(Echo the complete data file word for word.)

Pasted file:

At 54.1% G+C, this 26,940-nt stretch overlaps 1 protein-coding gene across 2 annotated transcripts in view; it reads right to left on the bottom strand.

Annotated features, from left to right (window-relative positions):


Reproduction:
At 54.1% G+C, this 26,940-nt stretch overlaps 1 protein-coding gene across 2 annotated transcripts in view; it reads right to left on the bottom strand.

Annotated features, from left to right (window-relative positions):